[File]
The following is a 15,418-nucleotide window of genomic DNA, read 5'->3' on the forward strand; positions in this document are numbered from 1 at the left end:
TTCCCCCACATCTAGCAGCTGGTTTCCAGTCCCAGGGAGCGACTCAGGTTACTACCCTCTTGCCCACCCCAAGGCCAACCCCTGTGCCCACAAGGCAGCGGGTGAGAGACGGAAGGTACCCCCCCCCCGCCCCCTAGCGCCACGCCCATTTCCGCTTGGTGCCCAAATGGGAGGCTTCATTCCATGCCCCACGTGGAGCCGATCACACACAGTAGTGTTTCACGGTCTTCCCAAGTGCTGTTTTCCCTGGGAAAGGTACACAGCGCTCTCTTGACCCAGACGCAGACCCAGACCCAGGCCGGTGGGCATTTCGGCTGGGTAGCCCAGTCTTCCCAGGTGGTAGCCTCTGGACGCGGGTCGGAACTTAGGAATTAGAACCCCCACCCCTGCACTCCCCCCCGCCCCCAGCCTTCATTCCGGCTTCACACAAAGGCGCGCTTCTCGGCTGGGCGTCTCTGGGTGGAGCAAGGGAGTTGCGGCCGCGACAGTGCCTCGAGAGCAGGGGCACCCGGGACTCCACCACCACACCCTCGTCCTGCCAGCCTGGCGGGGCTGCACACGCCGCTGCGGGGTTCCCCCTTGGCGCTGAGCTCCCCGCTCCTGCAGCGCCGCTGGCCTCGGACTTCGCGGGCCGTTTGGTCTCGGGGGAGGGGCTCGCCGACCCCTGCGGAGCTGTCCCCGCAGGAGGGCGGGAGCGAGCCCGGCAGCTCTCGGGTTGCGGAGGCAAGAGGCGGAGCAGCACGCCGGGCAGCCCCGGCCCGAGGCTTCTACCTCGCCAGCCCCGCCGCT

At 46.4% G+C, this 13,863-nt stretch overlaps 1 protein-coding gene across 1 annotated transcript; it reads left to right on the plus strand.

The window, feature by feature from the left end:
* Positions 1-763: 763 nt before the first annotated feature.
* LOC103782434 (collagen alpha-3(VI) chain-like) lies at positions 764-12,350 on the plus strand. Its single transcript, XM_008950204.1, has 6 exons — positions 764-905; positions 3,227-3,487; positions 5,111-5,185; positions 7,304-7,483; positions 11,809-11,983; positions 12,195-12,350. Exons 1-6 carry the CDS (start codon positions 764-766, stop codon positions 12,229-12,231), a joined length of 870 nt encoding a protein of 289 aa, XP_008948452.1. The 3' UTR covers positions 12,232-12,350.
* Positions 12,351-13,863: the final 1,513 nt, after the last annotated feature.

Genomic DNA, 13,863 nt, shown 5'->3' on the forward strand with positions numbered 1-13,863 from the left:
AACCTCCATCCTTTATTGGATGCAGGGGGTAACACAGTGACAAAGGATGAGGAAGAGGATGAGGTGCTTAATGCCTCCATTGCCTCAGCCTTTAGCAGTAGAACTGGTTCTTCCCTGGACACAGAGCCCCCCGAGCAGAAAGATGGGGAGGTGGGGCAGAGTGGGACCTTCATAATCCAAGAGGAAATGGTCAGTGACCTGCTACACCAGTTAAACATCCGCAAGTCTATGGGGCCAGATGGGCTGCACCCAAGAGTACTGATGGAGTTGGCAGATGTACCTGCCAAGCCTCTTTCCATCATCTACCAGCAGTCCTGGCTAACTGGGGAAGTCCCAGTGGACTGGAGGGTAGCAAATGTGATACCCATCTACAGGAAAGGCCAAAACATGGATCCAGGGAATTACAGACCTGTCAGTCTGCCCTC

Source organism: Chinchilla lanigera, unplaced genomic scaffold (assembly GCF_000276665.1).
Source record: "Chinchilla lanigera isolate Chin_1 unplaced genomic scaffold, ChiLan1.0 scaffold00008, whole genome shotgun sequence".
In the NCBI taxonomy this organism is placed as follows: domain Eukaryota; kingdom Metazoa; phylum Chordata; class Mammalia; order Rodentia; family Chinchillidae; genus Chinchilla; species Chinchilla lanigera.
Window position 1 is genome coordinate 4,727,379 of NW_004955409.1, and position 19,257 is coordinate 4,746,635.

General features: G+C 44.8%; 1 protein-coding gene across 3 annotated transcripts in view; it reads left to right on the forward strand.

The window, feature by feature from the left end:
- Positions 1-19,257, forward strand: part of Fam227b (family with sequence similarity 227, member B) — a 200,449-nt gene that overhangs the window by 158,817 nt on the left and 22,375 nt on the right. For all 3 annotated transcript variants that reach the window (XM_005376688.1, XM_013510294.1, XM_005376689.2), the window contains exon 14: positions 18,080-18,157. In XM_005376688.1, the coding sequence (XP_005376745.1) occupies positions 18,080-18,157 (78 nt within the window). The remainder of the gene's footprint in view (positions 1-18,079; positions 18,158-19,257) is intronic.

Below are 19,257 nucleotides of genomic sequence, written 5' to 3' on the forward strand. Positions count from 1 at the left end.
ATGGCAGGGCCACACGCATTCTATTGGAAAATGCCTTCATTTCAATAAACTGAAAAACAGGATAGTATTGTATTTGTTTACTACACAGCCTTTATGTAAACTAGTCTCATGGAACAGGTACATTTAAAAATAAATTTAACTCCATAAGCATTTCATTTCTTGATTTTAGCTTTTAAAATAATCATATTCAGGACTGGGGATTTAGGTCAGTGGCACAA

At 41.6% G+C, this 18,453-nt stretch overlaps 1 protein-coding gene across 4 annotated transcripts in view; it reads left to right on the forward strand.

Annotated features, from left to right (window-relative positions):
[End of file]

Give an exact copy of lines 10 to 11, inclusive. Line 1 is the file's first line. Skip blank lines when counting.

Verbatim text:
Source organism: Chinchilla lanigera, unplaced genomic scaffold (assembly GCF_000276665.1).
Source record: "Chinchilla lanigera isolate Chin_1 unplaced genomic scaffold, ChiLan1.0 scaffold00008, whole genome shotgun sequence".